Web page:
History Shows You Shouldn't Buy the Snap IPO

By Andrew Tonner Markets Fool.com

Mark Twain's observation that "history doesn't repeat itself, but it does rhyme," serves as something of a cautionary tale for those thinking about investing in Snap's (NYSE: SNAP) upcoming blockbuster IPO.

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As the most hyped tech IPO in recent years, the media furor surrounding Snap's public listing will likely reach a fever pitch in the coming weeks. In examining their recent history, though, tech mega-IPOs almost universally produce abysmal near-term results for average investors, which is why investors should stay far away from Snap's coming IPO.

Image source: Snap.

Giant tech IPOs: a raw deal for you

IPOs like Snap are a rare breed. In looking for companies comparable to it, I looked for listings that sported a post-IPO valuation above $5 billion, went pubic after 2010, and employ a consumer-facing business model. This resulted in an admittedly small sample of highly hyped tech IPOs including Facebook (NASDAQ: FB), Twitter (NYSE: TWTR), Groupon (NASDAQ: GRPN), and Zynga (NASDAQ: ZNGA). For transparency's sake, I opted to not include Chinese e-commerce giant Alibaba in this list because its geographic focus and scale made it fundamentally different than the above tech IPOs, although including it wouldn't have changed the outcome of this analysis.

Company Name

IPO Market Cap / IPO LTMSales

IPO Date Opening Stock Price 1-Yr. Post-IPO Stock Price % Change
Groupon 12.6 $28.00 $3.90 -86.1%
Zynga 9.0 $11.00 $2.44 -77.8%
Facebook 22.2 $42.05 $26.25 -37.6%
Twitter 54.2 $45.10 $40.31 -10.6%

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Data source: Y-Charts and Yahoo! Finance. Note: Used the following Monday's closing price for companies whose 1-year IPO anniversary occurred over a weekend.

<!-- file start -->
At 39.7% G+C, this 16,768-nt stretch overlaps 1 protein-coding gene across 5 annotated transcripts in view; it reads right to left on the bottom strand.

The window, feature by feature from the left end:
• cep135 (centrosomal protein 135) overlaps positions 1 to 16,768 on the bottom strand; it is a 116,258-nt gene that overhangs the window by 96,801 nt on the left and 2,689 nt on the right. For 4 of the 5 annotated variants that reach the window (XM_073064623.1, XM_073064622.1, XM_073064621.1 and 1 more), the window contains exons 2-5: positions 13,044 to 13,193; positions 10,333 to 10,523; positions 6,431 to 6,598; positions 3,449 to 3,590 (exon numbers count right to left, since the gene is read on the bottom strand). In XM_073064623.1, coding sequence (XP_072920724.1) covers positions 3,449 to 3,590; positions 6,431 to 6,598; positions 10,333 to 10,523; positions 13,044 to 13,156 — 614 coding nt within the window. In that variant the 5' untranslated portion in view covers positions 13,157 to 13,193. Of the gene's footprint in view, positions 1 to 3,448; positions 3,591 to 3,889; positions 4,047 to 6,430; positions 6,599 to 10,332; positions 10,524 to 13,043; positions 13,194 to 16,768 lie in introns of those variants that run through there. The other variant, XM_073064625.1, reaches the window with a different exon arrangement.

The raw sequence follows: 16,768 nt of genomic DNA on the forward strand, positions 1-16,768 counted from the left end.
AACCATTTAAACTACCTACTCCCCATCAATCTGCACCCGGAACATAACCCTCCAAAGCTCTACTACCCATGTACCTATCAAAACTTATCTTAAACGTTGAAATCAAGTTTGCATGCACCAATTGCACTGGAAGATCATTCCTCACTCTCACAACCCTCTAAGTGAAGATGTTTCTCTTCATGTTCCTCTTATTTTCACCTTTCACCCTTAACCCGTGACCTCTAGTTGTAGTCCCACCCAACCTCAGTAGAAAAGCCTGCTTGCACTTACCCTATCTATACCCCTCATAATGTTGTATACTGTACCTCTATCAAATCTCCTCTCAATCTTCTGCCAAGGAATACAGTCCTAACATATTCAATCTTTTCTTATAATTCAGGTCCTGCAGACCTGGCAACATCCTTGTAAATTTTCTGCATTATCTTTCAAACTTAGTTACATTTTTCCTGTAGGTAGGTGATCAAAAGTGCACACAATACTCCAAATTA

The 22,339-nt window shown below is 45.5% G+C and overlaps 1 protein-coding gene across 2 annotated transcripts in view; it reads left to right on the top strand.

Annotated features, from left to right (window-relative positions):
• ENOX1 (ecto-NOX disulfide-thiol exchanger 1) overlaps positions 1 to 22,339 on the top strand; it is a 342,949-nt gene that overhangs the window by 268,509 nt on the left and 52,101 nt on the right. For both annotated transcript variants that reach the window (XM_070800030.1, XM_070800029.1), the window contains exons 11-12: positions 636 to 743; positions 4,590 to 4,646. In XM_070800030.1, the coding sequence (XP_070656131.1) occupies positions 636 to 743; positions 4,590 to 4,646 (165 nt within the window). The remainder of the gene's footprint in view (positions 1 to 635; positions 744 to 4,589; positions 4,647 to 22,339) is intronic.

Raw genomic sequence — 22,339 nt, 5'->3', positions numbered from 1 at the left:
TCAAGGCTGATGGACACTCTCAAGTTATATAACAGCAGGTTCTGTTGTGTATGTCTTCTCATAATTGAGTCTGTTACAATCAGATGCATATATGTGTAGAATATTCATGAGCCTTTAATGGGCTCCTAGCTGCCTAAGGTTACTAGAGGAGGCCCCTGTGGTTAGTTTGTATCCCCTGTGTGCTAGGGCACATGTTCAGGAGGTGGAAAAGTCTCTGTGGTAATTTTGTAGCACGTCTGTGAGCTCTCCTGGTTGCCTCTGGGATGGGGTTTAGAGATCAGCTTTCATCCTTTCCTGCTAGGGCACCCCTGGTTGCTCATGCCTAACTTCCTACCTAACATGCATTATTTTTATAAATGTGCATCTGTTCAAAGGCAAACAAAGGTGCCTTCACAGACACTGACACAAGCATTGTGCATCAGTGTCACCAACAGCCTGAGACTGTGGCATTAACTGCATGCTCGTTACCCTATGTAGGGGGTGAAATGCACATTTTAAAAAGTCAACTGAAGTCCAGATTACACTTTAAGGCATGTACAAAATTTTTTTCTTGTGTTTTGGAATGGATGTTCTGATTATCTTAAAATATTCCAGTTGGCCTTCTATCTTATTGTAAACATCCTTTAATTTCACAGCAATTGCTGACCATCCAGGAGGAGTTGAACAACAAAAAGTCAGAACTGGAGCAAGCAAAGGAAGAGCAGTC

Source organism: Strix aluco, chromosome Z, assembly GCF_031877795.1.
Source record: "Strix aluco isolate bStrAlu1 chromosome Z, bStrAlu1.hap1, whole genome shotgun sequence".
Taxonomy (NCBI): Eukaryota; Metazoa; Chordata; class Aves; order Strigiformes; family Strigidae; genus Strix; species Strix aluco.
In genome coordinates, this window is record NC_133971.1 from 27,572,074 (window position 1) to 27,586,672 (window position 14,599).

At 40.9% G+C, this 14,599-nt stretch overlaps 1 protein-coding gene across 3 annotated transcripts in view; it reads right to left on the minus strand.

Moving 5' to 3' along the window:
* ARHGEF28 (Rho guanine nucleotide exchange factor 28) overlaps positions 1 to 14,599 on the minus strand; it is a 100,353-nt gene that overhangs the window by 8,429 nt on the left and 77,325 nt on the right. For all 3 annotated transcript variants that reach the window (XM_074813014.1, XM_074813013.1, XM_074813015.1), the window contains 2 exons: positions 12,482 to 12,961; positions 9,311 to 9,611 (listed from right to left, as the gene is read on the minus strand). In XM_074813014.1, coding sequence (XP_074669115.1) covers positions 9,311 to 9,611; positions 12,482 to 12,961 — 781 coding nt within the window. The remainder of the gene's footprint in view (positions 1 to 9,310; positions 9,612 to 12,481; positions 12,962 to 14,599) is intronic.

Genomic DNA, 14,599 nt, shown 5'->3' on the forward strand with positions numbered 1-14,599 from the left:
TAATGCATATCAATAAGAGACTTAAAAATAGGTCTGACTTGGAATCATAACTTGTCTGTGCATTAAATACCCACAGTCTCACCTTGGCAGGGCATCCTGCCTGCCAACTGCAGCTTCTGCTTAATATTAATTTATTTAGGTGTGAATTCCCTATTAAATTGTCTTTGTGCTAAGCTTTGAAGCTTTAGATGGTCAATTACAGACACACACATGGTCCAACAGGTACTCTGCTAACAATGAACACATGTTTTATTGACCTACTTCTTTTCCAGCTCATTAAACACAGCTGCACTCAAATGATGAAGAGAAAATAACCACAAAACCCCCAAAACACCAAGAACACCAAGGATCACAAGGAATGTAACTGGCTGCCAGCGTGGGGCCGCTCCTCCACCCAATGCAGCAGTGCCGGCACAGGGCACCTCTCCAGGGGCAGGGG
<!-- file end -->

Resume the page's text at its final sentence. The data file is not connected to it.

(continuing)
It bears noting that the opening prices listed here are the first available prices at which ordinary investors could buy shares. For example, Facebook priced its IPO shares at $38.00 per share, but investor demand for its stock increased its price to $42.05 once trading actually commenced. The high-level point remains the same, though. Such high-priced IPOs tend to fall precipitously -- an average of 53% -- in the year after their public market debuts, which should serve as a wake-up call for any investors considering buying Snap stock in the wake of its coming IPO.

How Snap's IPO compares

Those expecting a sweetheart deal for Snap have another thing coming. During the company's IPO roadshow --in which Snap pitches its own financial outlook and investment thesis to institutional investors around the world -- the company reports indicate that it plans to conduct its public debut at a valuation range that prices the entire company between $19.5 billion and $22.2 billion. If that ends up being the case, here's the scope of potential price-to-sales ratios where the company will debut.

Company Name Low IPO Range P/S High IPO Range P/S
Snap 48.2 54.9

Data source: Snap S-1and The Wall Street Journal.

Remember, the above figure is a multiple of sales, not profits. Snap has yet to ever turn a profit,even as its sales have grown substantially in recent years.

More concerning still is that Snap's user growth has slowed dramatically in recent years, potentially because of new offerings from competitors Instagram, Snow, and others. As of December 2016, Snap claimed 161 million daily active users (DAUs) and counting, up 46% from the same month in 2015. Though still expanding at an impressive clip, the dramatic slowing in its growth rate and the relatively small size of its user base call into question whether Snapchat can live up to its lofty valuation.

Why risk it?

To be sure, there are a number of potential issues with this analysis. The small sample size admittedly makes this exercise far from scientific. Moreover, the companies in question have gone in dramatically different directions after the one-year anniversaries of their IPOs. Facebook has gone on to become one of the best-performing tech stocks of its generation, while Zynga and Groupon shares descended to new lows. As such, this indictment should be seen exclusively as a statement on Snap's IPO pricing, not as a criticism of the company's long-term prospects.

With that being said, enough quantitative and qualitative aspects of the coming Snap IPO align with this peer group to merit a warning to the individual investor. In the coming weeks, Snap will become one of the most widely discussed companies in the world. However, those tempted to buy Snap stock in its public market debut should remember that history suggests you might want to think twice before doing so.

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Andrew Tonner has no position in any stocks mentioned. The Motley Fool owns shares of and recommends Facebook and Twitter. The Motley Fool has a disclosure policy.